Winter has officially arrived here in Boulder. For fair weather hikers, that means packing away the trail shoes and switching to other activities for the next few months. For prepared all-season hikers, it means… jackpot! With fewer people on the trails and spectacular snowy vistas, winter is the absolute best season for hiking in Boulder. The key is having the right gear and knowing where to go.
Winter days on the Front Range can be mild and sunny or icy and blustery. Paying attention to the forecast and trail conditions is paramount. Packing and dressing appropriately can make the difference between the worst hike ever and the best. Fortunately, the gear needed for winter hiking is minimal and relatively inexpensive compared to other winter sports. With just a couple critical items, you’ll be ready to go.
Once you’re geared up, it’s important to choose trails that are conducive to successful winter hiking. Trails that allow for ample sun will naturally be more pleasant. Some shelter from the wind is also nice. And any opportunity to take in some incredible wintery views will make it worth your while.
Are you convinced yet? If you’re ready to hit Boulder’s snowy trails, read on for everything you need to know.
Before heading out, check the weather forecast and prepare accordingly. And then prepare for something a little bit worse. Colorado weather is infamously unpredictable and storms can arise seemingly out of nowhere. Always pack and dress for the forecast but be prepared just in case things take a turn for the worse.
No matter the season, hiking with a buddy is safest and that’s especially true in winter. Minor accidents can turn pretty major when snowdrifts, icy slopes, and inclement weather are in the mix. A buddy can go get help if needed, which is especially critical in areas where cell service is spotty. Along those lines, always tell someone where you’re hiking and when you expect to return.
Lastly, be sure to visit the appropriate websites for updated trail conditions and possible closures. The City of Boulder’s Open Space and Mountain Parks maintains an up-to-the-minute interactive map showing all trails and area closures. Boulder County regularly posts trail conditions and temporary closures along with the latest Ranger tweets.
Now that you’ve done your research on weather and trail conditions, it’s time to gear up. With a few extra items in your hiking arsenal, hitting the trails all winter long is a piece of cake. While individual needs may vary, here are your winter hiking essentials:
- Foot traction (IceTrekker Diamonds or Kahtoola Microspikes are best)
- Trekking poles
- Breathable wicking layers
- Waterproof jacket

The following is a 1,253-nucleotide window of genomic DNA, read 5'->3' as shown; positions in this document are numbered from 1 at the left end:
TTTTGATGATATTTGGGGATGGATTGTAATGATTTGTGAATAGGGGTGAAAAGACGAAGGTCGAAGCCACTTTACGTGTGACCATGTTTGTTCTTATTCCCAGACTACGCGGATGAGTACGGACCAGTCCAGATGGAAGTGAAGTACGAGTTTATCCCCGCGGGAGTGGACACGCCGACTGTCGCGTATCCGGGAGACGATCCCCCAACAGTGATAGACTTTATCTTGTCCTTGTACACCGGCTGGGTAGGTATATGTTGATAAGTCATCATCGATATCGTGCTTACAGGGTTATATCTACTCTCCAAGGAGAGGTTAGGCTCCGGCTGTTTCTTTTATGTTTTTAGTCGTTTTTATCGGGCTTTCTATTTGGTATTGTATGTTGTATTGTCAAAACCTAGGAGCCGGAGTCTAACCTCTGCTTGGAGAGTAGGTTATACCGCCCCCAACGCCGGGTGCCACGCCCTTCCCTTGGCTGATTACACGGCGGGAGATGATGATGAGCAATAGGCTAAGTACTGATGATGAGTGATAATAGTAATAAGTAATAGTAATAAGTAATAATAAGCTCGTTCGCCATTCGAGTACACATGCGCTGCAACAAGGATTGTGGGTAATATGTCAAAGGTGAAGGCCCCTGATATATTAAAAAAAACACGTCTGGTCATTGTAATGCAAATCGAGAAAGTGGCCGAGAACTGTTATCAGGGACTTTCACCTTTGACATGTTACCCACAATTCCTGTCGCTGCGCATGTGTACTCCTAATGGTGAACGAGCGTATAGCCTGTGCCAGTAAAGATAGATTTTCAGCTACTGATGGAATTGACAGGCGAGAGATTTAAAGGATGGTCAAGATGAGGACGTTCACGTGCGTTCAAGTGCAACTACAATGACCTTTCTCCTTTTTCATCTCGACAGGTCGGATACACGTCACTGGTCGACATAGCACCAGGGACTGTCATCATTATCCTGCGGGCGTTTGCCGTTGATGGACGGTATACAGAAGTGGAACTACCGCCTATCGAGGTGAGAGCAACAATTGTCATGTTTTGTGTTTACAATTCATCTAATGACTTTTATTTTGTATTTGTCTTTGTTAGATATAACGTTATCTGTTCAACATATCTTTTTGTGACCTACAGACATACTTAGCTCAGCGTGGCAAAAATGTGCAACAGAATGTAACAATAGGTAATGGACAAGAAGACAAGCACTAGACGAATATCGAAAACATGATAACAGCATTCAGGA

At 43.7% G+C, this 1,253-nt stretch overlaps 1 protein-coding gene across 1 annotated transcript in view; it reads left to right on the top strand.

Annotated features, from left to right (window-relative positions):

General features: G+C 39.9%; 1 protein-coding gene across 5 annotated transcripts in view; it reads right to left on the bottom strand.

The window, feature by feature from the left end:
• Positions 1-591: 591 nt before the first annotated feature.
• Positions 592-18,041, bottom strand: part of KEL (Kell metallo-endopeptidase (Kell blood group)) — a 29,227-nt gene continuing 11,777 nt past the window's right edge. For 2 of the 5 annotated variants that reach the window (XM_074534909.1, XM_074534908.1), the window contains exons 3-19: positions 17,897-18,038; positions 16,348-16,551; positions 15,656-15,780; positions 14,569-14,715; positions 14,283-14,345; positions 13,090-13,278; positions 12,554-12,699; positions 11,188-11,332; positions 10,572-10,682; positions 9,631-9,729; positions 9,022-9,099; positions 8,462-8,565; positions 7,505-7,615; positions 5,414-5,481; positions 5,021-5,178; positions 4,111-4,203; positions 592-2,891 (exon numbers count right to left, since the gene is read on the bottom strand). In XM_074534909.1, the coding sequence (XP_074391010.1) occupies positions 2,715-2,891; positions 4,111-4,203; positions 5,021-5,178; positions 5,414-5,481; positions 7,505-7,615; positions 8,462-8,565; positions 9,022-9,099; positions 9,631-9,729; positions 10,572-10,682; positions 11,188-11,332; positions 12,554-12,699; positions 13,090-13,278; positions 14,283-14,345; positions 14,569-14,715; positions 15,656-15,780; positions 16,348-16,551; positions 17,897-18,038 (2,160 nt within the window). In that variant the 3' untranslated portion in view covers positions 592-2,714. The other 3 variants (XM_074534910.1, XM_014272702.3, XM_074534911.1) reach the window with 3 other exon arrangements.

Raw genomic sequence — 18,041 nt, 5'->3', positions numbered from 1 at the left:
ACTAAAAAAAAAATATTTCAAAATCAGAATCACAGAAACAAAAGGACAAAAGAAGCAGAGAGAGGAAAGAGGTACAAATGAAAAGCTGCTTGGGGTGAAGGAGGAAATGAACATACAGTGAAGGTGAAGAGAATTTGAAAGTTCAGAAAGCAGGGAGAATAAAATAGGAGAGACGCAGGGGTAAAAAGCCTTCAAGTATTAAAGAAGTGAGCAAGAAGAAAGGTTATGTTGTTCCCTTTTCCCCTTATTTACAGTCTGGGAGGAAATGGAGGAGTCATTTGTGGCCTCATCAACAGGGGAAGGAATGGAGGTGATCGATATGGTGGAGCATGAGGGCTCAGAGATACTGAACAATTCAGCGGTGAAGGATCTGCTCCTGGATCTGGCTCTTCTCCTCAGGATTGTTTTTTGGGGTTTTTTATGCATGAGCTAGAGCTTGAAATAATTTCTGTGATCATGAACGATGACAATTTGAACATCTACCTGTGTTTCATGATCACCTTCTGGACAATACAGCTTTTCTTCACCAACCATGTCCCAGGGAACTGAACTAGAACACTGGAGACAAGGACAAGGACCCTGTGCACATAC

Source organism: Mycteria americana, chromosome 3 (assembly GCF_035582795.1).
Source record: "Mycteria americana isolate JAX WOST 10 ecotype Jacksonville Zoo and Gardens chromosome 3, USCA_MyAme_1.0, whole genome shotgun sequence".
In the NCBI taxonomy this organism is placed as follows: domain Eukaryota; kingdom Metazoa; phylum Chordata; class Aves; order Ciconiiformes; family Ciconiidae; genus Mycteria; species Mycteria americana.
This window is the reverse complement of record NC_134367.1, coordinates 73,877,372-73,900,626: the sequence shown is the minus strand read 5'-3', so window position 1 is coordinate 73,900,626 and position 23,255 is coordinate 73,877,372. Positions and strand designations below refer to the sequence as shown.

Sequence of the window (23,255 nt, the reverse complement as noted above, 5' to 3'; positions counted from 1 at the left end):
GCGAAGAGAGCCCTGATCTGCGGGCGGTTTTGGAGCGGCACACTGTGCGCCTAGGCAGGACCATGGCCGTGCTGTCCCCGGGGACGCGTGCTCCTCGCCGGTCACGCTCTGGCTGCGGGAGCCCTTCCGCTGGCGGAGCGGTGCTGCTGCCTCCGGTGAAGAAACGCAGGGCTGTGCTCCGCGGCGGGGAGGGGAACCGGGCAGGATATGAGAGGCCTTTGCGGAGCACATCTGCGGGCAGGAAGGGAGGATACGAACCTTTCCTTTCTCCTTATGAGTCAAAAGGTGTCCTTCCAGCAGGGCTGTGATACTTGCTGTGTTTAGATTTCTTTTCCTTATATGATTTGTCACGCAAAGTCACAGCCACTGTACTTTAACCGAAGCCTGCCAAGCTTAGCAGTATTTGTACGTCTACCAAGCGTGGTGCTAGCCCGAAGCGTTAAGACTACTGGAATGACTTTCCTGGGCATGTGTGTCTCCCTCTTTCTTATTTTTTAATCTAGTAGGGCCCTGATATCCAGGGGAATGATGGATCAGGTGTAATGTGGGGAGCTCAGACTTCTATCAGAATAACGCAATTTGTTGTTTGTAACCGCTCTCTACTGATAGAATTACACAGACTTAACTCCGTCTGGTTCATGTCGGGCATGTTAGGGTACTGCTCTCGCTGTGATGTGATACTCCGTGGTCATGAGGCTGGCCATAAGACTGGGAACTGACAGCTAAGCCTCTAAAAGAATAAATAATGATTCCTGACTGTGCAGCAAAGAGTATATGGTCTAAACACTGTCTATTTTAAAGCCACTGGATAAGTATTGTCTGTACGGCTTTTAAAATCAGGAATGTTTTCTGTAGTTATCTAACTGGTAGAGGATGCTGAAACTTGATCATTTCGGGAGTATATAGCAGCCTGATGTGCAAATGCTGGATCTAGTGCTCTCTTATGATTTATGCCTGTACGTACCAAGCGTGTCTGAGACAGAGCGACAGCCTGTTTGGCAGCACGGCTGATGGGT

- Waterproof trail shoes or boots
- Gaiters, if deep snow is anticipated
- Headlamp (it gets dark quickly out there!)
- Hat and gloves
- Extra socks (cold wet feet are the worst)
- Insulated thermos for hot tea or coffee (optional but awesome)
- The Ten Essentials that you should ALWAYS have with you
You may also choose to invest in snowshoes depending on where and when you plan to hike. For your run-of-the-mill winter hiking in Boulder, they’re rarely necessary. Our snow melts quickly and, unless you’re the first one out after a big storm, the trails are usually packed down. If you intend to hike at higher elevations (such as Rocky Mountain National Park or Indian Peaks Wilderness), then snowshoes are strongly recommended.
You’ve done your research and you’re geared up. It’s time to hit the trails already! Lucky us – Boulder is home to countless trails that make for excellent winter hikes. Here are three all-level options that maximize everything winter has to offer – right in our own backyard.
Wonderland Lake (1.5 miles, negligible elevation gain)
Perhaps more of a walk than a hike, Wonderland Lake is a great way for people of all ages and fitness levels to experience the beauty of winter in Boulder. The easy going trail encircles a wildlife-rich wetland habitat while offering serene views of the foothills. After a dusting snow, it’s a picture perfect scene that is sure to delight winter wanderers. For a longer, more challenging hike, use the Foothills Trail to connect to Old Kiln and/or Hogback Ridge.
Shanahan Ridge – Big Bluestem (2.5 to 5 miles, 800 feet of elevation gain or less)
This network of trails in South Boulder can be combined in a number of ways. Consult the map for several possible loops. The shortest is a mere 2.5 miles with negligible elevation gain, lots of sun, and incredible views of both the city and Boulder’s peaks. The longer loop including Mesa Trail provides a more strenuous workout. The variety of plant and animal life here, along with stellar views, makes for a perfect winter sojourn.
Green Mountain West Ridge (2.6 miles with 600 feet of elevation gain)
Summiting Green Mountain from bottom to top is no small feat in winter. But from the lesser-known West Ridge Trail, it’s accessible to most levels. There is often much more snow on this trail than what’s visible in town, so be prepared.
The trail begins 5 miles up Flagstaff Road and gently rolls along to the junction with Ranger and EM Greenman Trails. From this point, a steep but short series of switchbacks will take you to the summit. Green Mountain West Ridge is the best way to bag a winter summit without investing a whole day. Enjoy the solitude above 8,000 feet and incredible views of the snow-capped peaks to the west.
Happy winter trails (and New Year), Boulderites!
Photo credit: Alli Fronzaglia for YourBoulder.com — all rights reserved